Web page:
Memes featuring Harvey Weinstein on left and Rose McGowan on right

Screenshots from 9gag.com

Himpathy for the perpetrators of sexual violence in turn tends to result in blaming the victim/survivors of said violence. Victim blaming discourses take many forms but common amongst them are how they remove the responsibility from the perpetrators and rather blame (and often shame) the victims instead. The above meme noting “I guess there is no such thing as a women’s intuition” positions Weinstein’s sexually unattractive appearance as a warning sign which should have alerted all women to his predatory nature. The meme notes how women should have known better than to “put themselves” in a room alone with Weinstein. The responsibility of sexual assault thus lies with women who are expected to police their behaviour (and often their appearance) and limit their movement in public.

Finally, the memes tend to reconceptualise sexual violence as “just sex”. This often happens linguistically through the use of words such as “having sex” and “fucking” which ignores force and violence. The meme with Rose McGowan above (who accused Weinstein of rape) centralises (heterosexual) male desire and invites other users to evaluate which “version” of her they would find most sexually attractive. Sexual assault is here not only reconceptualised as sex but also framed as sexy. Weinstein’s actions are implicitly excused since the young McGowan self-positions as sexy which in turn would make it impossible for a “normal” heterosexual man to resist her. Finally, a reconceptualization of sexual violence as “just sex” not only make invisible the assault and the experiences of victims but also removes the blame from the perpetrators and as such discursively legitimises sexual violence.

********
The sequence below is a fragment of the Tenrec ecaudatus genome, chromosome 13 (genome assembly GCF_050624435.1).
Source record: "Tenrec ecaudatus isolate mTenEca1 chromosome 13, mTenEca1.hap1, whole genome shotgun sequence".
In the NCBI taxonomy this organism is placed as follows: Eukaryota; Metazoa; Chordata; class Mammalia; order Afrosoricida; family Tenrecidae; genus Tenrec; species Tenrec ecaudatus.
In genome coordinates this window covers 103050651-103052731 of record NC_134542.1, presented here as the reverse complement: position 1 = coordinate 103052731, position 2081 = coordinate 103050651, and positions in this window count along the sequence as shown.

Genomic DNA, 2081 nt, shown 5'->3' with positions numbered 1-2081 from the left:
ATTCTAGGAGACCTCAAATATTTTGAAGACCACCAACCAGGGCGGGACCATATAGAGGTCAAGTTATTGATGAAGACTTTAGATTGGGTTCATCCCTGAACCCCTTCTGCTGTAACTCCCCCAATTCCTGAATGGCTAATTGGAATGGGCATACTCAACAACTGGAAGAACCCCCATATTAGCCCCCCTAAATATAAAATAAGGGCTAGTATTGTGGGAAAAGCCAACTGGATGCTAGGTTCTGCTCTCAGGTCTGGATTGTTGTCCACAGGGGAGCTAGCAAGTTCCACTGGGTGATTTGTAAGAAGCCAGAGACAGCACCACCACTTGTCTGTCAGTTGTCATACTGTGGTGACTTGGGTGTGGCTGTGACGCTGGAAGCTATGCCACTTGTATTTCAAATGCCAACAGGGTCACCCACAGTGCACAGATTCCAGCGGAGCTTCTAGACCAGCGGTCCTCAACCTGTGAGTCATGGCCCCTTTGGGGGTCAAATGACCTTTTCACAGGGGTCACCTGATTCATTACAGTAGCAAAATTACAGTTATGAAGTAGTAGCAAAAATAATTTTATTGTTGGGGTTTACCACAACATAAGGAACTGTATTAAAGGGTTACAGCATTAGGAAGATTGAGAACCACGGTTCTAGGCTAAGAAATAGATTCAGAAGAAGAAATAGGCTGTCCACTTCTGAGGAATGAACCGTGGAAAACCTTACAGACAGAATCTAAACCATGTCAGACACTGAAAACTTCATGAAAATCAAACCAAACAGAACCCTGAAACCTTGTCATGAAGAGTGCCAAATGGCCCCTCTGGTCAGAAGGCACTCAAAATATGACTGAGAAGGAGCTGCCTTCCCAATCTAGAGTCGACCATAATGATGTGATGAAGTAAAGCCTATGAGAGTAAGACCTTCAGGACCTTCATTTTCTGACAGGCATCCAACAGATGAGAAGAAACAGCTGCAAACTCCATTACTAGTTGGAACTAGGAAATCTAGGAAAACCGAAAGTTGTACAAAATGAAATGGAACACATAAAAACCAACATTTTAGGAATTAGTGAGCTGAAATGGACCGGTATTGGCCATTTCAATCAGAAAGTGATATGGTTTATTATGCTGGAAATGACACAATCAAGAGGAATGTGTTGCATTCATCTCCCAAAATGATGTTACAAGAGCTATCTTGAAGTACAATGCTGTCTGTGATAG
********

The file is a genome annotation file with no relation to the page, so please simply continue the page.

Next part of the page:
While #MeToo was immensely significant in raising awareness of sexual violence and the continuum of abuse that women experience globally, the backlash against #MeToo also highlighted the ways in which victim blaming and himpathy are still prevalent and are being reproduced. Writing this blog post, I visited the websites again to see how the content on #MeToo might have changed over the past two years. Unsurprisingly, the dominant discourses have not changed. Women are still discredited, men are assumed innocent, and sexual violence is reconceptualised as sex. Much of this online content is however dismissed and not taken seriously – especially when the content is considered “just a joke”. What I want to argue, however, is that we need to take this type of content seriously. Sexism is so much a part of popular culture that it often goes unnoticed. But the cost of this is the normalisation and legitimisation of sexual violence.